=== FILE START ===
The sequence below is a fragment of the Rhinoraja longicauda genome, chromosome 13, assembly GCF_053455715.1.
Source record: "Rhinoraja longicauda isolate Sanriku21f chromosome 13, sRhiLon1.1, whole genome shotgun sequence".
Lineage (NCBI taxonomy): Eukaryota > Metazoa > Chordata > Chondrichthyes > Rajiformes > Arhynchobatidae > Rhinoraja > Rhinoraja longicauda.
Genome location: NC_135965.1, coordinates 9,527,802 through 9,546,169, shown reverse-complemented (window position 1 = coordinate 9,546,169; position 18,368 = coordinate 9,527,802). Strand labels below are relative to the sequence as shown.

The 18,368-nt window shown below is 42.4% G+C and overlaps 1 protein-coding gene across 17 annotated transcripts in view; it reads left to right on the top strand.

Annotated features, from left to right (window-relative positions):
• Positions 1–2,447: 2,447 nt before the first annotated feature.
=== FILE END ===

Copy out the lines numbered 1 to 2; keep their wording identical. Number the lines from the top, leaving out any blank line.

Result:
The sequence below is a fragment of the Rhinoraja longicauda genome, chromosome 13, assembly GCF_053455715.1.
Source record: "Rhinoraja longicauda isolate Sanriku21f chromosome 13, sRhiLon1.1, whole genome shotgun sequence".